To the editor:
Holtec International disclosed its plan to dump a million gallons of radioactive water into the Hudson at the Feb. 2 meeting of the Indian Point Decommissioning Oversight Board.
The company describes this as the “best option” for the waste, and it could happen as early as August. The Hudson River is already a federally designated toxic Superfund site.
How did it come to pass that Holtec is within its legal rights and permits to discharge waste at the same rate as it did when operating, and it does not need federal, state or local approval to dump the contaminated water?
How is it possible that this practice is standard for nuclear plants?
Unfortunately, the Clean Water Act only prohibits high-level radioactive waste discharge: The act prohibits the discharge of “any radiological, chemical, or biological warfare agent, any high-level radioactive waste, or any medical waste” into a variety of waters, and entities disposing of sewage sludge that could pollute such waters must abide by pollution control standards.
Neil Sheehan, the Nuclear Regulatory Commission’s public affairs officer, says “virtually all nuclear plants in the U.S. discharge water containing low levels of radioactivity to the waterway on which they are located.”
The radioactive water contains low levels of tritium, a radioactive form of hydrogen and a byproduct of nuclear fission that could accumulate in the Hudson River.
Riverkeeper, a local environmental advocacy group, made a Feb. 10 blog statement: “It’s time to draw the line against using the Hudson as a dumping ground for tritium, a radioactive isotope found in the wastewater. Ingestion of tritium is linked to cancer, and children and pregnant women are most vulnerable. Riverkeeper will be releasing an action for the public soon. Together, we can protect and restore the Hudson River for the health and safety of all who depend on it.”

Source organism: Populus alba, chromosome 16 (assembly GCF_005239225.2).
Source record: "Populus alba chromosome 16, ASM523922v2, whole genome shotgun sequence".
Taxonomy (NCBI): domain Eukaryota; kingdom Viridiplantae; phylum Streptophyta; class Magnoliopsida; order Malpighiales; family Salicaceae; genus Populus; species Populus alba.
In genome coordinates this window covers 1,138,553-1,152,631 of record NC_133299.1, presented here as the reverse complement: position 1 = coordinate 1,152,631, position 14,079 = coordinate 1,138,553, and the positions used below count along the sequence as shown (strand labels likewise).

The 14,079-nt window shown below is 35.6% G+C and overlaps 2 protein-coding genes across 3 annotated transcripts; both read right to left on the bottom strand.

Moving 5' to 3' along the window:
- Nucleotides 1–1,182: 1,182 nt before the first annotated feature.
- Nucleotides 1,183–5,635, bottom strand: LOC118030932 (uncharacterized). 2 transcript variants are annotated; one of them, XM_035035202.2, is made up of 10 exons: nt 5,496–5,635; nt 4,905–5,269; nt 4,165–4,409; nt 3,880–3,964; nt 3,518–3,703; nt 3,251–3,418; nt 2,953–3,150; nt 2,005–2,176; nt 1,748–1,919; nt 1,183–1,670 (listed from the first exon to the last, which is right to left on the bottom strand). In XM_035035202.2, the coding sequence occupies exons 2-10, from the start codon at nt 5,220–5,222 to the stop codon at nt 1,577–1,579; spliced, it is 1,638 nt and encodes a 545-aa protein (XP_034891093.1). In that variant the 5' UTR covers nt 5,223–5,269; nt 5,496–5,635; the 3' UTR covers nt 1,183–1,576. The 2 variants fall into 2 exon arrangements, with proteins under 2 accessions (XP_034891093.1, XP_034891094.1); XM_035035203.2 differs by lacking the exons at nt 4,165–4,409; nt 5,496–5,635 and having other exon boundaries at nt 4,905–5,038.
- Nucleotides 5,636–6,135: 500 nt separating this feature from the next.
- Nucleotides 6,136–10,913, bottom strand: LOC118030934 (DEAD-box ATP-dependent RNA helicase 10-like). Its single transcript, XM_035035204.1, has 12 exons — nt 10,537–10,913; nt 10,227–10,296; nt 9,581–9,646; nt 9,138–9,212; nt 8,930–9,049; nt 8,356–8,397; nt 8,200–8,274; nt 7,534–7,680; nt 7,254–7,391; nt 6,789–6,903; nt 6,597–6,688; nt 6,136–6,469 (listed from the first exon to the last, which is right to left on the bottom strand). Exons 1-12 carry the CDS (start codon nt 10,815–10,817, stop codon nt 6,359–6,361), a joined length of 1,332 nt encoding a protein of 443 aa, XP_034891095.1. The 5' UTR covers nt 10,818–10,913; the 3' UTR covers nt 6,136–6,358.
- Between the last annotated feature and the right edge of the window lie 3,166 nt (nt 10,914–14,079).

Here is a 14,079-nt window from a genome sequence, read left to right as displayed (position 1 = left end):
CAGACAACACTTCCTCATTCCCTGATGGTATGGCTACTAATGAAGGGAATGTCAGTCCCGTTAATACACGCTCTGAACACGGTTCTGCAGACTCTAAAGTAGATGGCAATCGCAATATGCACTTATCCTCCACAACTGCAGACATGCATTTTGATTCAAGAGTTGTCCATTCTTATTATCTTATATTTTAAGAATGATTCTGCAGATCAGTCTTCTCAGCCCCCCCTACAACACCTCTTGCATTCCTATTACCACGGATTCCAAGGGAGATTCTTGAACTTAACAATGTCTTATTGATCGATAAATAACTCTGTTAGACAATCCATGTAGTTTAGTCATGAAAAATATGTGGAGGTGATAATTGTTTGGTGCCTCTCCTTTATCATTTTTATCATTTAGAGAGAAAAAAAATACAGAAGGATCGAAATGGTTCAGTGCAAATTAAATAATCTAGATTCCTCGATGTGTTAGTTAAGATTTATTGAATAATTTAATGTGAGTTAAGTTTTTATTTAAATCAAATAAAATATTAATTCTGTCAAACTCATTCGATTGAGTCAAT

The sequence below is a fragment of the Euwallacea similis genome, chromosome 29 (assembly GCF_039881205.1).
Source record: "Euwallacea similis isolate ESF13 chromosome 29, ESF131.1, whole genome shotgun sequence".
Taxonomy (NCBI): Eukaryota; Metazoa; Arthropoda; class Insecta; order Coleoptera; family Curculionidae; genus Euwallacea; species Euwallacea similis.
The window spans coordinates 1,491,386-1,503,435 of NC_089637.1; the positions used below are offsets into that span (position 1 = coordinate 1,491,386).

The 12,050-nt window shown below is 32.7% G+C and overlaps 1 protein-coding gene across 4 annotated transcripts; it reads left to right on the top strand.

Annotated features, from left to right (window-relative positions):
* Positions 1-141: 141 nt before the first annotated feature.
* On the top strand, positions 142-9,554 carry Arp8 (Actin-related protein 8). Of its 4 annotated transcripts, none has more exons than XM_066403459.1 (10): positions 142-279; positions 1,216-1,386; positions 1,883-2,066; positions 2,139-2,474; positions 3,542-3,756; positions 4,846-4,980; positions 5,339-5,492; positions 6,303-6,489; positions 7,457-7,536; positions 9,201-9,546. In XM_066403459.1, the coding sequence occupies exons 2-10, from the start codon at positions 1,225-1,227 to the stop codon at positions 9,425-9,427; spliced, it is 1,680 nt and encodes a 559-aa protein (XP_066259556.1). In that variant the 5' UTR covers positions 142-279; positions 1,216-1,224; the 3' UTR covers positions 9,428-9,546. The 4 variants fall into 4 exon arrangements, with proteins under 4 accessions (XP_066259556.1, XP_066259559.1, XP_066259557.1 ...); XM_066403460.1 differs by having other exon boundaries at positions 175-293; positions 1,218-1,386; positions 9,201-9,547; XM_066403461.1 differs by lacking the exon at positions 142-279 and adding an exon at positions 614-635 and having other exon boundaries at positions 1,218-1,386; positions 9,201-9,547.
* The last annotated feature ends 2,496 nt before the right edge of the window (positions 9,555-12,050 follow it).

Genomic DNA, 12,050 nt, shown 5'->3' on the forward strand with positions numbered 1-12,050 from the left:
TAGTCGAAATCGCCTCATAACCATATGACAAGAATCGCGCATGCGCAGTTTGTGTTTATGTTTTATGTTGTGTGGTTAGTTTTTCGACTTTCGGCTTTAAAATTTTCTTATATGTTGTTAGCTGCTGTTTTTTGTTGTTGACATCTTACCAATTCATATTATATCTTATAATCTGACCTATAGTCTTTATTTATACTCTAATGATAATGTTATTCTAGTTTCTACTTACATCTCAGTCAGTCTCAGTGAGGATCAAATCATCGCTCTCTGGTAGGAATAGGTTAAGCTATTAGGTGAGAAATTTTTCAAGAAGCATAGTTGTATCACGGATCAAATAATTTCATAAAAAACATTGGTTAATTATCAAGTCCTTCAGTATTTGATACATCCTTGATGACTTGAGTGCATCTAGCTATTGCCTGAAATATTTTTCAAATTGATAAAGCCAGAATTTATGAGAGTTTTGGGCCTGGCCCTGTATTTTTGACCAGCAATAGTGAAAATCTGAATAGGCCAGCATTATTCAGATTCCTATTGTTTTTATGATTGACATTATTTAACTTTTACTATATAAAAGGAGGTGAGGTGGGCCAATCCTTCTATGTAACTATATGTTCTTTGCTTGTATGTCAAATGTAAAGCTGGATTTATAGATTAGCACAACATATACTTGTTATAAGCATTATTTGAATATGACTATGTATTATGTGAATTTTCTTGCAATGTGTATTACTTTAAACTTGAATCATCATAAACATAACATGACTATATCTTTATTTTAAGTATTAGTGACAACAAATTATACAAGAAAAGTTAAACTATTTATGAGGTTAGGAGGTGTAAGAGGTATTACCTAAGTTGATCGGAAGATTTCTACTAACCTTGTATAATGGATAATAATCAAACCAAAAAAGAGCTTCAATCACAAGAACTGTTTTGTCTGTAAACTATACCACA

There are only three methods typically used for tainted water. The most expedient one is to dump small batches of about 18,000 gallons intermittently, which is the method favored by Holtec. The second way is to slowly evaporate the radioactive water and release it into the atmosphere, which Edwin Lyman — director of nuclear power safety at the Union of Concerned Scientists, a nonprofit science advocacy organization — says is “hardly any better than pouring it into the river.”
The third procedure entails transporting the contaminated substance to another state, which could pose an environmental justice issue depending on where it lands.
Lyman said a fourth option would be leaving the radioactive water onsite to decay over time into non-harmful helium.
“Keep storing indefinitely and eventually the problem will solve itself,” he said.
For tritium, this process would take just over 24 years. Lyman considers this the best option because it minimizes the effects on the environment. It’s also viable because other radioactive material — spent fuel generated from operating the plant — remains on-site and will take hundreds of thousands of years to decay. This material includes plutonium and uranium.
Federal regulations allow 60 years for decommissioning. That spent fuel could remain at the site even after the decommissioning is completed, according to the Nuclear Regulatory Commission.
The next meeting for the Indian Point Decommissioning Oversight Board will take place April 27 at 6 p.m. at Cortlandt Town Hall. Participants have the option to attend virtually.
Let’s let our voices be heard!